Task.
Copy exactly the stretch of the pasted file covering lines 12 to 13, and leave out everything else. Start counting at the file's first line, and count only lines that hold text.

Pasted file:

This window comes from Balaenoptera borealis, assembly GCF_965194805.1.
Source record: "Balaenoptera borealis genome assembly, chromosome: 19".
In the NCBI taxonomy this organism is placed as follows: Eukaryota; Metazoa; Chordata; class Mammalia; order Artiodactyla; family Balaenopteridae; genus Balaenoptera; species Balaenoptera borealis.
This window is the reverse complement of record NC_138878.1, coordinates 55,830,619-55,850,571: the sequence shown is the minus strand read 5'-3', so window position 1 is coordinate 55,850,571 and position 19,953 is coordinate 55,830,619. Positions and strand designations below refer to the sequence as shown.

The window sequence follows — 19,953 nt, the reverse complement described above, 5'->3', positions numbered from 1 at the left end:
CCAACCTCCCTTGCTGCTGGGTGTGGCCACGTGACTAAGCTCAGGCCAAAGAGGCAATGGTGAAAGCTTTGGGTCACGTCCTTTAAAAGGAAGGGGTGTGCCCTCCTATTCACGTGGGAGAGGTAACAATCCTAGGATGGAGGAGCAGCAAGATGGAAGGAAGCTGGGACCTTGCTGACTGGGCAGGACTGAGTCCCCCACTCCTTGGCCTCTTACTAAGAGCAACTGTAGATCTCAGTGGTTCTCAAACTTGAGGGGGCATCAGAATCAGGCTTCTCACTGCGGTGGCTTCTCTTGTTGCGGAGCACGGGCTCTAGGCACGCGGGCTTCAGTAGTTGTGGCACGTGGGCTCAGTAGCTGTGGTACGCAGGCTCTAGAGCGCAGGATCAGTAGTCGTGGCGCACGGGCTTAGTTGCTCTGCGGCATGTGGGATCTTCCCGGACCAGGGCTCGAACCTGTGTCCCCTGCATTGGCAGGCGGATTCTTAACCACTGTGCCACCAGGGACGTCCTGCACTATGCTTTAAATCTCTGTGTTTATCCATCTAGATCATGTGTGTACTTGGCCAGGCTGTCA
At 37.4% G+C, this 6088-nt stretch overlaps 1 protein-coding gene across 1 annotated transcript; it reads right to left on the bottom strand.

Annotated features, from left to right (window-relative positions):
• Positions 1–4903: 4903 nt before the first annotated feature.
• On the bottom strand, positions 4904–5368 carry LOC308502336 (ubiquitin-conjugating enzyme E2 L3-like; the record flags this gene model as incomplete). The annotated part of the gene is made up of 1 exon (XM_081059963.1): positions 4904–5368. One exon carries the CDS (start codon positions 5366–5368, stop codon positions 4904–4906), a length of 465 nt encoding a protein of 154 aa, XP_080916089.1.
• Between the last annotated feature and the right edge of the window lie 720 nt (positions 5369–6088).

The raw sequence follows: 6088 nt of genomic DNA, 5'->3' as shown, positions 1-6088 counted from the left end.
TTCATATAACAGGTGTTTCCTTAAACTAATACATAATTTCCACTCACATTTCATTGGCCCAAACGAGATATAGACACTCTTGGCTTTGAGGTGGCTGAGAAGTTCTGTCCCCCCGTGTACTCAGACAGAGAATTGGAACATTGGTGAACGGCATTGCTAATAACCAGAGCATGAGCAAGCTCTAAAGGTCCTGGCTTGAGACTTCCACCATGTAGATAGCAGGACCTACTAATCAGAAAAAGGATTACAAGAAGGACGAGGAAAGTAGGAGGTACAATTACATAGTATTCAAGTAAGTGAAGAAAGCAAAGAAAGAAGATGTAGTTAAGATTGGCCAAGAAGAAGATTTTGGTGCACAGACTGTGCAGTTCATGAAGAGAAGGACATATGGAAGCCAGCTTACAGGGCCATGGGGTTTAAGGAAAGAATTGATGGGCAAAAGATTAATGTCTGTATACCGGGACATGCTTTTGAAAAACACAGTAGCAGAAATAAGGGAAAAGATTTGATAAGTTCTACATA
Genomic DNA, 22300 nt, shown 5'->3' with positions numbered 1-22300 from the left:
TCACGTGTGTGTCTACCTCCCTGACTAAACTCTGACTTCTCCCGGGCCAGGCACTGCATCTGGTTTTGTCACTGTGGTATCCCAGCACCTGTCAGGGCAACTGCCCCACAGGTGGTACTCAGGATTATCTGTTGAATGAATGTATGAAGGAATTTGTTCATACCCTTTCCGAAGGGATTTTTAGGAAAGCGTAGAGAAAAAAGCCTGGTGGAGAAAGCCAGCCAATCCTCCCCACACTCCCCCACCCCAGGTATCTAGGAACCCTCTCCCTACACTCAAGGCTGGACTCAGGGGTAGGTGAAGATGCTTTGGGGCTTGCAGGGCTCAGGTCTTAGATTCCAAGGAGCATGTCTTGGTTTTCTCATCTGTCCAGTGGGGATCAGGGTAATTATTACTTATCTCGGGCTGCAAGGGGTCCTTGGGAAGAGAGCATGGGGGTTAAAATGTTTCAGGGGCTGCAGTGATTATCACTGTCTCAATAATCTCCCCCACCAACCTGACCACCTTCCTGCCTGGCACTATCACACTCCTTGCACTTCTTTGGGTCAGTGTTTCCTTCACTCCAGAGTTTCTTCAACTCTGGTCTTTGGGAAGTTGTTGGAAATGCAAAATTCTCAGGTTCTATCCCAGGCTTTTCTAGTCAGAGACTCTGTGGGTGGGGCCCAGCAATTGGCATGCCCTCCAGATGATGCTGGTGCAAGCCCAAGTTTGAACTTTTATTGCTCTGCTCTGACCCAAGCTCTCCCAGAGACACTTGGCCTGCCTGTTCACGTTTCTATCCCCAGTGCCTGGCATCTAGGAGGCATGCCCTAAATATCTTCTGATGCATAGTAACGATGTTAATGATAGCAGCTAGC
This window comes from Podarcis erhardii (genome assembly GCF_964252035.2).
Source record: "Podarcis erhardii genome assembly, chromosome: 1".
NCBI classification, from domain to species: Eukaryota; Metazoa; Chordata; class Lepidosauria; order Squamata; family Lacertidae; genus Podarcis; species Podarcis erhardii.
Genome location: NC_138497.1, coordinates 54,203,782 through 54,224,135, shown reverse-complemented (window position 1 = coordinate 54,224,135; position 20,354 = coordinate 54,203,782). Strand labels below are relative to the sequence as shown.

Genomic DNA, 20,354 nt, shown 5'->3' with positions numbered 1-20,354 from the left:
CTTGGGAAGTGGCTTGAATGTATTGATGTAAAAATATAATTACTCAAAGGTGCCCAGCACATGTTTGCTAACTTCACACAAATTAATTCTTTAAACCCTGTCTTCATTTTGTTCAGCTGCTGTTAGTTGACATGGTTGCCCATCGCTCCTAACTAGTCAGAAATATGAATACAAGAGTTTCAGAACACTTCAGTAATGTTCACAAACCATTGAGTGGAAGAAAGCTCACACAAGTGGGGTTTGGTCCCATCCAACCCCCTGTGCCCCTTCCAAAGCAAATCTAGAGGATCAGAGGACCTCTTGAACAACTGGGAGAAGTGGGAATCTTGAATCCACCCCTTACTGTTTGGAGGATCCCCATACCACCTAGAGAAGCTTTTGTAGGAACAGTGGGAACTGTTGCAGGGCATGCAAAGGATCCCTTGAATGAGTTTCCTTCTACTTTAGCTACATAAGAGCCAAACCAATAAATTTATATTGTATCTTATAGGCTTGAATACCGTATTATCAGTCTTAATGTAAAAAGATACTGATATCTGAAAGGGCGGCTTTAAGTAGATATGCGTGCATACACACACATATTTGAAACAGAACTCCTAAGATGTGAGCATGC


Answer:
The raw sequence follows: 6088 nt of genomic DNA, 5'->3' as shown, positions 1-6088 counted from the left end.
TTCATATAACAGGTGTTTCCTTAAACTAATACATAATTTCCACTCACATTTCATTGGCCCAAACGAGATATAGACACTCTTGGCTTTGAGGTGGCTGAGAAGTTCTGTCCCCCCGTGTACTCAGACAGAGAATTGGAACATTGGTGAACGGCATTGCTAATAACCAGAGCATGAGCAAGCTCTAAAGGTCCTGGCTTGAGACTTCCACCATGTAGATAGCAGGACCTACTAATCAGAAAAAGGATTACAAGAAGGACGAGGAAAGTAGGAGGTACAATTACATAGTATTCAAGTAAGTGAAGAAAGCAAAGAAAGAAGATGTAGTTAAGATTGGCCAAGAAGAAGATTTTGGTGCACAGACTGTGCAGTTCATGAAGAGAAGGACATATGGAAGCCAGCTTACAGGGCCATGGGGTTTAAGGAAAGAATTGATGGGCAAAAGATTAATGTCTGTATACCGGGACATGCTTTTGAAAAACACAGTAGCAGAAATAAGGGAAAAGATTTGATAAGTTCTACATA